As traffic to Disney World grows, so too must the dining and retail options that serve it. That idea drove the resort to make over its shopping and dining district as Disney Springs, Downtown Disney’s next frontier.
When the revamp is complete next year, the area’s number of restaurants, shops and entertainment venues will have more than doubled to 150-plus spots. But an upgrade in Disney fashion also meant looking at how to create an experience distinct from anything else in Central Florida, says Maribeth Bisienere, SVP of Disney Springs, ESPN Wide World of Sports Complex and Disney’s Water Parks & Mini-Golf.
Part of that includes adjusting to the way diners eat today. Downtown Disney’s four food trucks—among the first dining options to roll out as part of the Disney Springs transformation—give visitors an on-trend quick-service option beyond a brick and mortar. From there, additional casual formats (see next page) followed.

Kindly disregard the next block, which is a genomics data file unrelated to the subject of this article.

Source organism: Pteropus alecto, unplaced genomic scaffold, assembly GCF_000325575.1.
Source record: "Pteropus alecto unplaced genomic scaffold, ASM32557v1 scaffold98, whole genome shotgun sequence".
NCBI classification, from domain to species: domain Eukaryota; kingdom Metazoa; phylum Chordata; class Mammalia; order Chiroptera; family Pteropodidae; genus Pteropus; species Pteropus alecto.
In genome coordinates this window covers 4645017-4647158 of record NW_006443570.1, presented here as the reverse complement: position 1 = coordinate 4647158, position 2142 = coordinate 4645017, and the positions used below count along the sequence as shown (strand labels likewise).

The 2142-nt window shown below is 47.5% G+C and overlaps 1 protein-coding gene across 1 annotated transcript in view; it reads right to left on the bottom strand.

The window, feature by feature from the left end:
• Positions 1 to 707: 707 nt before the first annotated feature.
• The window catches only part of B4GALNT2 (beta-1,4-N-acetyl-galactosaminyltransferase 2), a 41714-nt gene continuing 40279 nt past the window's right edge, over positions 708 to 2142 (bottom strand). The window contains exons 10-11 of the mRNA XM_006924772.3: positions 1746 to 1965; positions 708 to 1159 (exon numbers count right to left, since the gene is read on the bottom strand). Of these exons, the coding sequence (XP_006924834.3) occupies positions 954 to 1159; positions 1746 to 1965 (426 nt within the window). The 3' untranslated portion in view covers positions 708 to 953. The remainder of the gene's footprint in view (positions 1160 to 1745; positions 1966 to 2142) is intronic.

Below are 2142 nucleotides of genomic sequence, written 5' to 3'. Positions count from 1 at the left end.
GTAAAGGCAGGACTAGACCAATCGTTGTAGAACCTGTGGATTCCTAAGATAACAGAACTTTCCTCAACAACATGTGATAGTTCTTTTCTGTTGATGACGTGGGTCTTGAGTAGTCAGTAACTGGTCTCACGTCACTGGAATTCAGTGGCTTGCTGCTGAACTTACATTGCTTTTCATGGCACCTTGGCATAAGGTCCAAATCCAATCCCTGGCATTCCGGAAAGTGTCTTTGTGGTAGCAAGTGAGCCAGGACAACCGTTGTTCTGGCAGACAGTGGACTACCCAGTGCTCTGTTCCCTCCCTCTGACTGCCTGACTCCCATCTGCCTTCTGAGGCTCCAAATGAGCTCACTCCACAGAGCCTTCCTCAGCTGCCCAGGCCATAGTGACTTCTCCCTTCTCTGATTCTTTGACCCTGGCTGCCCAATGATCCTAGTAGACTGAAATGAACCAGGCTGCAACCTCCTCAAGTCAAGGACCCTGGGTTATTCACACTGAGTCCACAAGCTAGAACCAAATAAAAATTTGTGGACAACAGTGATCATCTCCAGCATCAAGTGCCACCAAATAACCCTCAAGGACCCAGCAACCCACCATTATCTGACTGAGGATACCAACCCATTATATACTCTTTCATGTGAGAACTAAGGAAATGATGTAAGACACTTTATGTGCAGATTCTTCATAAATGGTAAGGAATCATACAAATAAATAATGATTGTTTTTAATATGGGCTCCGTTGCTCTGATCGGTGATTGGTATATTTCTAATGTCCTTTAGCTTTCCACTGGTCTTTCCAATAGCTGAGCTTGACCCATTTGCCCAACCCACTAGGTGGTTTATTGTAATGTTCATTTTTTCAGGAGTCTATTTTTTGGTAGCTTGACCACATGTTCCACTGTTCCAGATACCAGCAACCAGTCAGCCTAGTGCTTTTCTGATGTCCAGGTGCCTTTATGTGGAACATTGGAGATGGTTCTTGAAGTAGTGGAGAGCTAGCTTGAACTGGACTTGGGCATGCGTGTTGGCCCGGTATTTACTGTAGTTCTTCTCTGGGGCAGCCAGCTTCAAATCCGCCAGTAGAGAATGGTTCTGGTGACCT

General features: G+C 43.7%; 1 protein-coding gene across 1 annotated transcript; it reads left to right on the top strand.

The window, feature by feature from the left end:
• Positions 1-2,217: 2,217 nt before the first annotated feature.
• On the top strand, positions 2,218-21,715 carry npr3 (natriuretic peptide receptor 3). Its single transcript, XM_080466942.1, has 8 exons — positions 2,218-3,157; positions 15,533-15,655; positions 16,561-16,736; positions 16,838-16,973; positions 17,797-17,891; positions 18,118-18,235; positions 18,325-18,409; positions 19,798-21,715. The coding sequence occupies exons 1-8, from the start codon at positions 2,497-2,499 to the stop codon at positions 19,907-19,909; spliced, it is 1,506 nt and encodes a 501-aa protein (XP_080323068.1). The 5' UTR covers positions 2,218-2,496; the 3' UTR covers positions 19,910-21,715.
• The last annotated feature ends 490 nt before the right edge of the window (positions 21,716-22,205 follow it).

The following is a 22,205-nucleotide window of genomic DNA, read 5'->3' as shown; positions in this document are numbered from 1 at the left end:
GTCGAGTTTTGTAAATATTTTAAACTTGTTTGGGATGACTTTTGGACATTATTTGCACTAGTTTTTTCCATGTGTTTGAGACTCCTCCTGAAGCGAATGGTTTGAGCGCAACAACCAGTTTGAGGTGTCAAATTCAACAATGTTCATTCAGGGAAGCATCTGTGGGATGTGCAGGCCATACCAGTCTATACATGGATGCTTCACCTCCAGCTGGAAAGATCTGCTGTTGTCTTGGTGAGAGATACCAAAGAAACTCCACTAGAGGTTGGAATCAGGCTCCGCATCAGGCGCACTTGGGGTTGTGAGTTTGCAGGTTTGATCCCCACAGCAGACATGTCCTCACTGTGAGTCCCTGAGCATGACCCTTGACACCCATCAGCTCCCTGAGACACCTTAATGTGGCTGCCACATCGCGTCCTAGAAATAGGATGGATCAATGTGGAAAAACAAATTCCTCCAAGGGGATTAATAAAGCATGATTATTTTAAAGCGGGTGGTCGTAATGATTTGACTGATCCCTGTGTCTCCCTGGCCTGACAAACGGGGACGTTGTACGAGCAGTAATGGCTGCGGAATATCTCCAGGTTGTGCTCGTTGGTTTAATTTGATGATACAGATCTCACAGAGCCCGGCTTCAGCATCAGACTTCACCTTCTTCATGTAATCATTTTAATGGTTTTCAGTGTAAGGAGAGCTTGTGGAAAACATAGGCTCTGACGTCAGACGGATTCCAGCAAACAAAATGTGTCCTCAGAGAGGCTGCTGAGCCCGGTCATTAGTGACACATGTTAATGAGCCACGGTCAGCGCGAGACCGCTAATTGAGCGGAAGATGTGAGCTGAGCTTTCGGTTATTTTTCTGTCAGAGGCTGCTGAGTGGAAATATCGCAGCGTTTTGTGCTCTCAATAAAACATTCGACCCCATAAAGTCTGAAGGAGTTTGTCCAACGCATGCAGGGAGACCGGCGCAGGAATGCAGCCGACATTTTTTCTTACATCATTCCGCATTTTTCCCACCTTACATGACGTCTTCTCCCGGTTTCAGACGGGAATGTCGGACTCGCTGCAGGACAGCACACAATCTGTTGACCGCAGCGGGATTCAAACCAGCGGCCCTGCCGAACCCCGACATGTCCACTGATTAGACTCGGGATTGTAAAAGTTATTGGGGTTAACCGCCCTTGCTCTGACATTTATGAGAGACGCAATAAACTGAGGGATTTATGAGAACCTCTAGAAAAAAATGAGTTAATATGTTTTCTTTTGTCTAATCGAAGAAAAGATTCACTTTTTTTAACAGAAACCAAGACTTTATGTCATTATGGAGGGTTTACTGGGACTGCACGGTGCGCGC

But grab-and-go isn’t all that’s on the table, as the district’s full-service spots seek new ways to appeal to both honeymooners and millennial families. Former top-grossing restaurant (and No. 20 on this year’s Top 100 Independents ranking) Fulton’s Crab House is reconcepting; it will reopen as Paddlefish this fall, featuring a new rooftop lounge with a separate menu. And other high-profile restaurant concepts are making their debut, including eateries from James Beard Award winners such as Art Smith—whose Homecoming features local ingredients with
Florida flair—and Masaharu Morimoto, whose Morimoto Asia offers a range of eating experiences with exhibition cooking, private dining and a separate sushi bar and lounge.
“The Disney Springs experience from arrival to departure is considerably more pleasant than what existed a decade ago, and that’s thanks almost entirely to layout changes,” said blogger Tom Bricker on his website disneytouristblog.com. Here are some switches shaking things up.